Why I Went Back to School to Get a Union Job

I realized I didn’t want to support from the sidelines. I wanted to be immersed in workplace struggle as a rank-and-file worker. That’s where the power is.

Striking workers

Three years ago, I decided to go back to school so I could get a union job as a nurse.

I first graduated from college about a decade ago with a degree in English, and then spent the following years flitting from jobs ranging from publishing, child care, nonprofit admin, bartender, personal assistant, dog walking, and even began down the path of academia. For the most part, it all felt deeply unsatisfying. Do you have those moments at work where you just look around — at your computer with 20 tabs open; at your coworker’s zombie face staring at their computer’s 20 tabs; at the angelic sleeping baby you’re caring for that makes you think about how, with this job trajectory, you won’t be able to afford kids of your own let alone their childcare; at the grant you’re writing asking ultra-wealthy people and foundations for a few pennies to do a project that won’t have systemic consequences and whose issues are likely rooted in that very same wealthy person’s wealth accumulation; at the To Do list of items that feel so urgent but at the end of the day don’t really matter — and just think, what are we doing here? Is this really it? Are you serious?!

Maybe it was just me…but I don’t think so. I imagine most people have a version of that in their own situation. And capitalism is very good at making us think we have to accept that drudgery; that is the cost of having enough money to have a roof over our heads, food on the table, and maybe even 10 days of vacation a year if you’re lucky. It also reminds us that many people don’t even have that, so who are you to not appreciate the opportunity to participate in this drudgery?!

Perhaps what is unique to my situation is that I worked for very wealthy people for several of my jobs in nannying and personal assistant roles. So I saw firsthand how the world worked for the actual ruling class. Now, I’m not saying they were happier or more fulfilled in their lives (that is a whole other story with more psychology citations), but I am saying: that economic precarity that so many of us feel and think “that’s just the way it is?” And the hopeless drudgery that imbues so much of our work? It doesn’t have to be that way.

Around this time, I was also becoming a socialist. Bernie Sanders had just run for president (the first time), and the scales fell away from my eyes. I joined DSA and learned what the labor movement was!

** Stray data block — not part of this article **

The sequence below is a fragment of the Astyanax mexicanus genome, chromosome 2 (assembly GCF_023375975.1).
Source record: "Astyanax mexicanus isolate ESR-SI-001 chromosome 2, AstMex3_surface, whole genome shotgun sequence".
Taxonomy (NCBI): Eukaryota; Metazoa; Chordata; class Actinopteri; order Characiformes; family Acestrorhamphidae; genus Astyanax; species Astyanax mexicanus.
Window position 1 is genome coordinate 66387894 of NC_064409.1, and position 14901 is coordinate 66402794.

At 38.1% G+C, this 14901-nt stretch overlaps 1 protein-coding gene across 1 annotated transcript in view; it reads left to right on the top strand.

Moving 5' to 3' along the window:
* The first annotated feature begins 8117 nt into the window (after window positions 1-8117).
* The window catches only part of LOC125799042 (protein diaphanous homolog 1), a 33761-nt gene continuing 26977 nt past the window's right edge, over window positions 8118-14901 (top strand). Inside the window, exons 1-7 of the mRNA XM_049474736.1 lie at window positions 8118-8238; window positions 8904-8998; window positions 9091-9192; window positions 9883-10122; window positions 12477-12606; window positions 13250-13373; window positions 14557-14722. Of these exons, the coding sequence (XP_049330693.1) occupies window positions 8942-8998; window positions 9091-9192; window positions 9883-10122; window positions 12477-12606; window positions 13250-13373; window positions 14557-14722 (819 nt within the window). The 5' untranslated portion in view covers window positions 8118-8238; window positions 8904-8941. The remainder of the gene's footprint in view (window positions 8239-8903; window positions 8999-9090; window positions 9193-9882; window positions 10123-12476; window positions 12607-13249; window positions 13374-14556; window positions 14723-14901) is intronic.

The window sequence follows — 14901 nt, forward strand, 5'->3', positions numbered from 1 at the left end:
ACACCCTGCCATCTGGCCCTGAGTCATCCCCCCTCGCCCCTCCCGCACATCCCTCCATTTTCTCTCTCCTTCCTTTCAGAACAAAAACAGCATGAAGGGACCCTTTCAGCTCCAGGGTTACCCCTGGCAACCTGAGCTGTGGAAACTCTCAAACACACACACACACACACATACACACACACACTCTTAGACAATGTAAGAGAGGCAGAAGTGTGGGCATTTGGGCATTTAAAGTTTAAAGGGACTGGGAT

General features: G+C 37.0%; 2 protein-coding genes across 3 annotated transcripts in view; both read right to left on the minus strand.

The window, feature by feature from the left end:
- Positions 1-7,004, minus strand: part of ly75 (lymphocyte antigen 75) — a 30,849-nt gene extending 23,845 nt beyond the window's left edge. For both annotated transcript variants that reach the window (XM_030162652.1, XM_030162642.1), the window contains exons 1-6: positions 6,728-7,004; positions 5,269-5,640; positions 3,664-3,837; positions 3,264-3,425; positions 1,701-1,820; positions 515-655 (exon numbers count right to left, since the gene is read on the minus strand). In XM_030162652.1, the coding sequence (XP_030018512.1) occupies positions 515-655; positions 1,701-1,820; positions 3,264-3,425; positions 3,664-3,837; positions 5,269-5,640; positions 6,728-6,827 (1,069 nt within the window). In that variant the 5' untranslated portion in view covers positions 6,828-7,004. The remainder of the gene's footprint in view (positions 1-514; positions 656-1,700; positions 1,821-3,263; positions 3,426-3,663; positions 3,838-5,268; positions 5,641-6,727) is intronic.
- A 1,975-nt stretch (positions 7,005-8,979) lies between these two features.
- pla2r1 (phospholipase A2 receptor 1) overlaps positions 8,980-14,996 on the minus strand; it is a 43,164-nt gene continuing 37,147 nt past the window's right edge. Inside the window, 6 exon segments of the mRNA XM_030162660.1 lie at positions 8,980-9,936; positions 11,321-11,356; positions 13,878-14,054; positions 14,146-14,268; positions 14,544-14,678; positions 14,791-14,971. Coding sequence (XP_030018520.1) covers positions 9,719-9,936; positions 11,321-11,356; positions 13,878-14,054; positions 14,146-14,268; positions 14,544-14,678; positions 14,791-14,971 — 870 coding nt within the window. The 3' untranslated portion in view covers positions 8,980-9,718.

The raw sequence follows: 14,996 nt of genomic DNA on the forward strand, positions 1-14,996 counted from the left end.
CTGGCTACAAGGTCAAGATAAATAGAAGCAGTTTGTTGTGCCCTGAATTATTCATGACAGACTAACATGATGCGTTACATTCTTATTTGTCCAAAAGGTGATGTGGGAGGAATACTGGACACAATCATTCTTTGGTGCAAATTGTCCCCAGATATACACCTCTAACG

I threw myself into organizing with DSA. And I wanted to put my politics into practice by finding a job that reflected them. At first, I thought I would become a union organizer and help workers build the labor movement. This seemed like the most direct way to spend all of my time working on the thing I wanted to do and believed had so much potential.

But the more I thought about this, and talked to other socialists, to union workers, to those older comrades on the Left who went through much of this before, I realized I really didn’t want to support from the sidelines, which felt very similar to my work in NGOs. I wanted to be immersed in the struggle itself in the workplace as a rank-and-file-worker. That’s where the potential is — that’s where the power is. So I chose to become a nurse.

Some advice I received from rank-and-file workers on the Left that I would pass on to others who are considering taking a unionized job:

  1. If you’re looking for a long-term job, try to pick one that will enable you to live relatively securely. Choosing a field that provided job security and acceptable working conditions (wages, hours) was enticing for me. It also speaks to the power of the job itself. If it’s a secure job, likely there is more potential power there because the bosses need it more.
  2. Don’t do it alone. Or rather — do this with other socialists. In everything from going to school (if you’re going to become a teacher or nurse, for example) to actually getting a job, if you’re looking to organize at your workplace, the path will be so much easier if you do it with other socialists.
  3. If you go back to school — it’s not about prestige, it’s about function. This was speaking to the fear of racking up a ton of debt. For many rank-and-file union jobs that require schooling (nursing, teaching, etc), the point is to get the degree or certificate, not really the social capital attached to the school name (à la my first degree). This was true for me in my nursing path. I took community college classes that were extremely cheap and got into a really reasonably priced state school for nursing school.